Brand marketers don’t spend much online. It’s been a long-time frustration for me, but it’s undeniably true: According to our most recent interactive marketing forecast, marketers in brand categories spend less than half as much of their marketing budgets online as marketers in direct response categories. Brand marketers also continue to spend a huge portion of their marketing budgets on TV.
I’ll be honest: Five or 10 years ago, this made sense. Although lot of us were shouting from the rooftops back in 2000 about the scale and power of the Internet, the truth is back then its scale and power were relatively limited. The majority of the population still wasn’t online, Internet usage averaged only a few hours per week, and the brand stories we could tell online were constrained by both tiny banner ads (anyone remember "half banners"?) and tiny bandwidth (broadband access, and with it online video and other rich creative, was years away from the mainstream).
In that environment, it made sense that TV was by far marketers’ most important channel for building brand. After all, it offered brand marketers by far the largest media opportunity (more total users, and way more total hours, than any other media channel) and by far the richest brand impact of any platform. Marketers would have had little choice even if they wanted it: 30-second TV spots were the be-all and end-all of how they explained the meaning of the brands, and all other channels — online, radio, print, outdoor, and everything else — were simply a chance to reinforce the messaging in the TV spots.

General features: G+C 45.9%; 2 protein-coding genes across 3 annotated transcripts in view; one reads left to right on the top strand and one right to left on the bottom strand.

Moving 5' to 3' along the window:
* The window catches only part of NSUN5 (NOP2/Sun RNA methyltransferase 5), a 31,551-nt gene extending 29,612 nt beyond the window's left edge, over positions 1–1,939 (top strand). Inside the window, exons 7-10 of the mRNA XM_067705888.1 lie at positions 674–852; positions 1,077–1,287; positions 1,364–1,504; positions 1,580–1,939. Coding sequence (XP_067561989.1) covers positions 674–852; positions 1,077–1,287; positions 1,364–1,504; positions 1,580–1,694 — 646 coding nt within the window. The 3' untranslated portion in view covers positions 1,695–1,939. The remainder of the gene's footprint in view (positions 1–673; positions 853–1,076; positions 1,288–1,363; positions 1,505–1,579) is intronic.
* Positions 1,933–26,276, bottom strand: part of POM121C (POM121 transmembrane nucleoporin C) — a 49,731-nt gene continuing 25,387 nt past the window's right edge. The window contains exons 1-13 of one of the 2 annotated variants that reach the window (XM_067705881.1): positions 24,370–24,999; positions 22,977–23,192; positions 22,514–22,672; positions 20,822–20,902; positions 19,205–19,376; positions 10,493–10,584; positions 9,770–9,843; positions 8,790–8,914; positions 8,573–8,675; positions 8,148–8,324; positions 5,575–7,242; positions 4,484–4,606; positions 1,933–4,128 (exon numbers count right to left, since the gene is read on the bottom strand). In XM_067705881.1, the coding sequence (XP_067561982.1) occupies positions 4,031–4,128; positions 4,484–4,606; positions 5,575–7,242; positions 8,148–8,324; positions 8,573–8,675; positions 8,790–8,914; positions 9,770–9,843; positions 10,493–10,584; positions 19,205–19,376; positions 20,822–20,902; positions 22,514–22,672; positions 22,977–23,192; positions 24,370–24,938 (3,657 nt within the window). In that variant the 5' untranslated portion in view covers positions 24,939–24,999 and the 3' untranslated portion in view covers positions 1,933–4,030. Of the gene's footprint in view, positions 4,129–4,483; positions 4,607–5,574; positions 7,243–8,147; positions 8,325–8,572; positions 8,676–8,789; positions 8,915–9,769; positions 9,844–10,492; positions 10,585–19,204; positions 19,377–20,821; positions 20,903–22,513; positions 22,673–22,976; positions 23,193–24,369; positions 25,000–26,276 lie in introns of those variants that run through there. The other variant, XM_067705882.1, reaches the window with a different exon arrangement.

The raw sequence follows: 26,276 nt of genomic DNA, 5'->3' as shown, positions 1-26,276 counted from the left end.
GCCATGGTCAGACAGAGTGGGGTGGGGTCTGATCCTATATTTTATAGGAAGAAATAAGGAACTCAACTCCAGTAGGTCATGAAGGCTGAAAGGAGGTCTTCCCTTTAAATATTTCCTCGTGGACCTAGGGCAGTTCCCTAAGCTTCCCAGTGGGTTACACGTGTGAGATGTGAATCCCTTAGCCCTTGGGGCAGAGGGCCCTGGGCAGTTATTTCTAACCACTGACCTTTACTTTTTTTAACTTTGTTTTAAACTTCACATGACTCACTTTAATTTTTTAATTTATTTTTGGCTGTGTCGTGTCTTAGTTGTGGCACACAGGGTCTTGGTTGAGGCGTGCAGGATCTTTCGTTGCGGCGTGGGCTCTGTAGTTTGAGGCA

But the conditions that made TV the de facto heart of our brand messaging no longer exist. Today, interactive marketing is ready to lead your brand campaigns, for four key reasons:
I’m often asked how I went from marketing women’s skincare at Neutrogena to Timberland boots for outdoor guys, as they seem to be such different businesses. But for me, they have more in common than you might think. They are both strong global brands, with products you can trust and passionate, involved consumers. My passion is for figuring out what is at the heart of a brand, how consumers connect with it, and how to connect with them — understanding what those consumers have in common and where their needs are different, whether they are in Milan, Minneapolis, or Mumbai or whether they are an outdoor guy or a city woman.
At Forrester, I’m going to delve into these areas: harnessing the consumers’ voice in the marketing process; when you should listen and when you should not; the similarities — how global brands can stay true to what they are, while embracing local consumers' needs; and what this looks like in the virtual age, when global walls separating consumers in different countries have fallen down. What’s the butterfly effect of a marketing program in Shanghai on a consumer in San Francisco? What are the differences — for example, how women consume media differently than men, particularly interactive and social media, and how that affects the media mix. Finally, with so many choices, and so few dollars (or pounds or RMB), how can marketing leaders identify what return they are getting on their spend?
So here’s where I need your help. What are your brand-building challenges? What would you like to learn more about that will help you and your team connect with your consumer?